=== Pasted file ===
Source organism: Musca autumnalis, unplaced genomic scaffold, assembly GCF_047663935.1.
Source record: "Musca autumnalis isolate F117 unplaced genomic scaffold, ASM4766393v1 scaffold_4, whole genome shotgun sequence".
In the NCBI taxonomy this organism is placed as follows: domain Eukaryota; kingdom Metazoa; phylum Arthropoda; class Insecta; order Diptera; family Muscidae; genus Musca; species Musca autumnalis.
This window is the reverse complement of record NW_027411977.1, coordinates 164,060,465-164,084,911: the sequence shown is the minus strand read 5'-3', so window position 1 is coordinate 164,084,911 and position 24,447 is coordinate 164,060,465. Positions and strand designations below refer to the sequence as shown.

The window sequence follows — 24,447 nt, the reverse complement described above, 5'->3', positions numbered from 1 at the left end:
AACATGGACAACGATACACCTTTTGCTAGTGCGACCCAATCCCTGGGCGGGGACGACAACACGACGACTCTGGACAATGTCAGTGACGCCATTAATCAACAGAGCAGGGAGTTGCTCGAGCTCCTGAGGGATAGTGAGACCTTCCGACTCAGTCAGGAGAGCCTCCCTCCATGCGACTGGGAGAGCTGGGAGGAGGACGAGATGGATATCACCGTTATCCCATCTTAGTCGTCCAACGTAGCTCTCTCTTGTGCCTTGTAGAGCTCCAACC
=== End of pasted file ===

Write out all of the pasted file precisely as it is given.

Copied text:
Source organism: Musca autumnalis, unplaced genomic scaffold, assembly GCF_047663935.1.
Source record: "Musca autumnalis isolate F117 unplaced genomic scaffold, ASM4766393v1 scaffold_4, whole genome shotgun sequence".
In the NCBI taxonomy this organism is placed as follows: domain Eukaryota; kingdom Metazoa; phylum Arthropoda; class Insecta; order Diptera; family Muscidae; genus Musca; species Musca autumnalis.
This window is the reverse complement of record NW_027411977.1, coordinates 164,060,465-164,084,911: the sequence shown is the minus strand read 5'-3', so window position 1 is coordinate 164,084,911 and position 24,447 is coordinate 164,060,465. Positions and strand designations below refer to the sequence as shown.

The window sequence follows — 24,447 nt, the reverse complement described above, 5'->3', positions numbered from 1 at the left end:
AACATGGACAACGATACACCTTTTGCTAGTGCGACCCAATCCCTGGGCGGGGACGACAACACGACGACTCTGGACAATGTCAGTGACGCCATTAATCAACAGAGCAGGGAGTTGCTCGAGCTCCTGAGGGATAGTGAGACCTTCCGACTCAGTCAGGAGAGCCTCCCTCCATGCGACTGGGAGAGCTGGGAGGAGGACGAGATGGATATCACCGTTATCCCATCTTAGTCGTCCAACGTAGCTCTCTCTTGTGCCTTGTAGAGCTCCAACC